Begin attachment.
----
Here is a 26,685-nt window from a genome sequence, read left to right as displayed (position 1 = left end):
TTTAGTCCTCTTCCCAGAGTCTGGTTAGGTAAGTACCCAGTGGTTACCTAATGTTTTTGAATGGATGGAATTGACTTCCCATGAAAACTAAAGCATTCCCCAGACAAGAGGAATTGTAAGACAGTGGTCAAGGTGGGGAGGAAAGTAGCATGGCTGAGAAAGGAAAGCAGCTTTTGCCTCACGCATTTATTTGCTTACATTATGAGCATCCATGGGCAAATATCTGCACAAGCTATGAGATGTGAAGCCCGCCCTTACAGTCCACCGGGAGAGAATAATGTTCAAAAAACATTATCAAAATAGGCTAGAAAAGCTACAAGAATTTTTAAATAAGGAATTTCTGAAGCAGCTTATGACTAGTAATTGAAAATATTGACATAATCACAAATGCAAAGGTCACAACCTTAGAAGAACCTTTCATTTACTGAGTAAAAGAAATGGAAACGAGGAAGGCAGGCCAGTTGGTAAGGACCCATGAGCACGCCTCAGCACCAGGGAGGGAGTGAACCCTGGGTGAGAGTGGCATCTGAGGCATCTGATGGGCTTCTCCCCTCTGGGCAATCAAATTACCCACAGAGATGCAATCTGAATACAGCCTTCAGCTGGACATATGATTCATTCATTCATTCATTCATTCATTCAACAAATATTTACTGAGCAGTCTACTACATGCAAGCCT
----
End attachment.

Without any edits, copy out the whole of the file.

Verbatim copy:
Here is a 26,685-nt window from a genome sequence, read left to right as displayed (position 1 = left end):
TTTAGTCCTCTTCCCAGAGTCTGGTTAGGTAAGTACCCAGTGGTTACCTAATGTTTTTGAATGGATGGAATTGACTTCCCATGAAAACTAAAGCATTCCCCAGACAAGAGGAATTGTAAGACAGTGGTCAAGGTGGGGAGGAAAGTAGCATGGCTGAGAAAGGAAAGCAGCTTTTGCCTCACGCATTTATTTGCTTACATTATGAGCATCCATGGGCAAATATCTGCACAAGCTATGAGATGTGAAGCCCGCCCTTACAGTCCACCGGGAGAGAATAATGTTCAAAAAACATTATCAAAATAGGCTAGAAAAGCTACAAGAATTTTTAAATAAGGAATTTCTGAAGCAGCTTATGACTAGTAATTGAAAATATTGACATAATCACAAATGCAAAGGTCACAACCTTAGAAGAACCTTTCATTTACTGAGTAAAAGAAATGGAAACGAGGAAGGCAGGCCAGTTGGTAAGGACCCATGAGCACGCCTCAGCACCAGGGAGGGAGTGAACCCTGGGTGAGAGTGGCATCTGAGGCATCTGATGGGCTTCTCCCCTCTGGGCAATCAAATTACCCACAGAGATGCAATCTGAATACAGCCTTCAGCTGGACATATGATTCATTCATTCATTCATTCATTCATTCAACAAATATTTACTGAGCAGTCTACTACATGCAAGCCT